From a biomimicry perspective, you could say that we are already trying to mimic the biological creatures that underlie cars, namely the human drivers. I realize this seems a bit odd in that usually you think of biomimicry as trying to mimic perhaps a horse, or a bird, or fish. In the case of cars, cars are already a type of machine, but there is a biological component essential to that machine, which is the human that drives the machine.  Therefore, it makes sense that we would want to mimic the human driver when trying to create a “robot” that can do the same thing (an AI self-driving car).

Allow me a moment to give an example of how biomimicry can be subtly but demonstrably applied.

Recently, the Nissan 2018 Rogue SL AWD was released. The car has a limited version of self-driving capabilities, including the ProPilot smart adaptive cruise control. As akin to similar systems on other auto makers cars, it allows the system to steer and drive the car while in a constrained highway driving situation. The human driver must still remain attentive to the driving task. The driver’s hands are to remain on the steering wheel, and the system the prompts the driver to periodically nudge the steering wheel to prove that they (the human driver) presumably are still paying attention to the road.  Similar kinds of adaptive cruise controls are found on the Tesla Autopilot, the Mercedes Benz DistronicPlus, and the Cadillac SuperCurise.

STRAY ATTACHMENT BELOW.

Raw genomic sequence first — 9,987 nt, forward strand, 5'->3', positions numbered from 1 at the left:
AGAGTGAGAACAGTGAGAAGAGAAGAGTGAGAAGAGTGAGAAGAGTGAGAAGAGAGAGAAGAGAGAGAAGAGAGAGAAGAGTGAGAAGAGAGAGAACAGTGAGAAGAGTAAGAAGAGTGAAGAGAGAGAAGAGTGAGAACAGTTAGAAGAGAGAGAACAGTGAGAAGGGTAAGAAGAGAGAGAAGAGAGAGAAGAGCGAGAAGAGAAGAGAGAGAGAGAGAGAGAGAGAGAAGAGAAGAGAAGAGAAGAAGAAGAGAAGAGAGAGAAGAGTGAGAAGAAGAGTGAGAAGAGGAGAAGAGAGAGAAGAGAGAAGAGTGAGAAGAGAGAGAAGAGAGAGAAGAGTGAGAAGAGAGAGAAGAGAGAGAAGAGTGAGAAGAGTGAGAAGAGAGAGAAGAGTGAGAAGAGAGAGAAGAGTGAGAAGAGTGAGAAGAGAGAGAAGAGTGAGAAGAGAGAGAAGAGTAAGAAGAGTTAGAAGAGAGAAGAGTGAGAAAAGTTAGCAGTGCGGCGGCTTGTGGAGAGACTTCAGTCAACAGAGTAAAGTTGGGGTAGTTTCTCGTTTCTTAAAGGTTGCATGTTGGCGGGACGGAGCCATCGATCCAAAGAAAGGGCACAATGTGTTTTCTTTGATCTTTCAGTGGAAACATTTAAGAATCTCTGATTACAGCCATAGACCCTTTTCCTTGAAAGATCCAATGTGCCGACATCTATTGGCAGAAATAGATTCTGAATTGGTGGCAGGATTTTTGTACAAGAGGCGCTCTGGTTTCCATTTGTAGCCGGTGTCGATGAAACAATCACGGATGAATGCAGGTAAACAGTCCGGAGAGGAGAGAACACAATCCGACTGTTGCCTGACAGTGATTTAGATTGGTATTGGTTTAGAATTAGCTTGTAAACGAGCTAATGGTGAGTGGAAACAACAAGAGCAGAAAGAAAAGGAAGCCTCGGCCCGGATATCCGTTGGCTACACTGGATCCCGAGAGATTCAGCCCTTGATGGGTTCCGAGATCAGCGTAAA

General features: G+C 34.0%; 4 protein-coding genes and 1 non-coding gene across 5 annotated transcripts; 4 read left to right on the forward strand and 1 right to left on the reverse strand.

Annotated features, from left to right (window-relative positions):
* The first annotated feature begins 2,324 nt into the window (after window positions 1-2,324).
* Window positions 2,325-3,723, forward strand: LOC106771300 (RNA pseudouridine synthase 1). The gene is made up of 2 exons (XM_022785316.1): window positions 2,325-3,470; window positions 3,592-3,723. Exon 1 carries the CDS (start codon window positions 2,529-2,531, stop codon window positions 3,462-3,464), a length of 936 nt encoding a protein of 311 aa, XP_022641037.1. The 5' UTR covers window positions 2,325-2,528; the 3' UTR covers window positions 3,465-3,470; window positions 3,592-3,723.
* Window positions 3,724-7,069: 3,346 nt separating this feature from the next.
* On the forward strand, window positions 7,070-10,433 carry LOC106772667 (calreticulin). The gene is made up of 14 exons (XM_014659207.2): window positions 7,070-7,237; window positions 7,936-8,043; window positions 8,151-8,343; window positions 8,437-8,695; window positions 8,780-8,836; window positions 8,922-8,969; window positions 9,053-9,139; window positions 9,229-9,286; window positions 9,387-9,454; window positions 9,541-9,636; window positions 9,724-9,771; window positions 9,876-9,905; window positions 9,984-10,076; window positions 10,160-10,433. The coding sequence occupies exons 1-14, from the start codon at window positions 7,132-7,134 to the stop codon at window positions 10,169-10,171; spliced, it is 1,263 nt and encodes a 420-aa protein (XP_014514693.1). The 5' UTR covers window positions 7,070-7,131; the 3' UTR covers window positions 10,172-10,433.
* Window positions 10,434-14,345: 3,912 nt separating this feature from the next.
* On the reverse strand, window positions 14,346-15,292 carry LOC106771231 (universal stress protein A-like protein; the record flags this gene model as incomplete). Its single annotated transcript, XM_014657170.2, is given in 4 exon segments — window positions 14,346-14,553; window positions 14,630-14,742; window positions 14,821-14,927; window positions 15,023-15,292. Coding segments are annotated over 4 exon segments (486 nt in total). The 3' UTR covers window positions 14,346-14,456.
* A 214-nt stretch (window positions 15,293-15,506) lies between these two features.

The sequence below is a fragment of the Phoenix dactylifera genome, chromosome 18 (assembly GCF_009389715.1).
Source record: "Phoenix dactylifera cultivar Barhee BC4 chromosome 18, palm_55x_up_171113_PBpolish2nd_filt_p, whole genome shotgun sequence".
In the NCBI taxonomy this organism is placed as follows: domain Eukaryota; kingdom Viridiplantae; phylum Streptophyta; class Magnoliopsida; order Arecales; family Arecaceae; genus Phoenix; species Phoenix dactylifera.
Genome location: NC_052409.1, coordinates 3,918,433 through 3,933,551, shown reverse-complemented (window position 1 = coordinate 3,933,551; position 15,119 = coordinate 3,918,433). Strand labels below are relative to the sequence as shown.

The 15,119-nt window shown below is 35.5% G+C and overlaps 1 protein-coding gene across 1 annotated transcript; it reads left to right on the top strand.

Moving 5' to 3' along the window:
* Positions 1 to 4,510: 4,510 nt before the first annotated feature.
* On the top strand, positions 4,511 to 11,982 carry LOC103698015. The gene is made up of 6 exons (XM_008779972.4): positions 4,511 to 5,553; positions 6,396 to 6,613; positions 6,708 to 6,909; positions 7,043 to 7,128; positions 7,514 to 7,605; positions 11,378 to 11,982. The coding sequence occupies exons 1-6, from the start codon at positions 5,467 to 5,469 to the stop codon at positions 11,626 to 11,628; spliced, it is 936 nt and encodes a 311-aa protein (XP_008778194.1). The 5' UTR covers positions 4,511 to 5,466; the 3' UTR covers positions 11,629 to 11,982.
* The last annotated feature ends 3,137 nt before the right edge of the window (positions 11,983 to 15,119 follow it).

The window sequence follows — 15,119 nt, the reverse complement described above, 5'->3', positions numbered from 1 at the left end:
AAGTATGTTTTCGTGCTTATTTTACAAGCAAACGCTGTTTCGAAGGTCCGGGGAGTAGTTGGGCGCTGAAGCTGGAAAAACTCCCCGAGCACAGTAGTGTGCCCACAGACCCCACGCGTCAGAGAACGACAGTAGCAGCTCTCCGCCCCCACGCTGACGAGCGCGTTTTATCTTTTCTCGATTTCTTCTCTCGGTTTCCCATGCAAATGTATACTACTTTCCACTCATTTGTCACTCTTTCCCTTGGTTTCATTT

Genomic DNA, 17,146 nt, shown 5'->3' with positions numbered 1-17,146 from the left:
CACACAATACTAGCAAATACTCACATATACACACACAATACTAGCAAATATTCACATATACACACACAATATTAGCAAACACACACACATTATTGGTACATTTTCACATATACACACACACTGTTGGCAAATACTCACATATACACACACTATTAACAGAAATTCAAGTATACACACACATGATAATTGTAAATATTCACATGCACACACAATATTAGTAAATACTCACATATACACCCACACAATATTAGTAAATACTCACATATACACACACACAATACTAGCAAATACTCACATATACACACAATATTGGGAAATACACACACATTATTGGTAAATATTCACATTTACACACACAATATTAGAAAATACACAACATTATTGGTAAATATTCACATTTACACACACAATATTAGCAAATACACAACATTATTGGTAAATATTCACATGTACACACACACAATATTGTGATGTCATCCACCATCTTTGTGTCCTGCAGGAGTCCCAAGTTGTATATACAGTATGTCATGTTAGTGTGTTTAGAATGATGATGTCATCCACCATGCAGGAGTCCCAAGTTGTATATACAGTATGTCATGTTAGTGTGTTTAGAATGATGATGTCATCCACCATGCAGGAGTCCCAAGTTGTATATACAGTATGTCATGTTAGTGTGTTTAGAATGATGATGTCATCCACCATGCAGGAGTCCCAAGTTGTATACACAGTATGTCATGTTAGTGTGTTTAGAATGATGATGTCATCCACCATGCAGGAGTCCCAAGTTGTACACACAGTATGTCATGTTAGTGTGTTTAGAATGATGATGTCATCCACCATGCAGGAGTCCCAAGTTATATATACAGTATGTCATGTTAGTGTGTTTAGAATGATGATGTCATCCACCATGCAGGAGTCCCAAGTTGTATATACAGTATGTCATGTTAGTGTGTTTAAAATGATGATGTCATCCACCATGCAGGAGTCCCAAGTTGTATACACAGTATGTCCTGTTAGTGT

In the case of the ProPilot, it often appears to move back-and-forth within the lane. It veers toward the leftmost part of the lane, and then corrects itself toward the center, and then tends to veer toward the rightmost part of the lane. Many would not notice the car doing this. It takes a keen eye and an awareness of driving behaviors to readily realize this aspect. In some respects, this would be the same as a novice driver, imagine a student learning to drive. They over-correct in one direction and then the next. The ProPilot also tended to at times brake sharply in traffic, seemingly as though it was belated in recognizing that it was time to apply the brakes. The acceleration would do the same, at times jerking forward and rapidly accelerating when a more gradual increase in speed would do.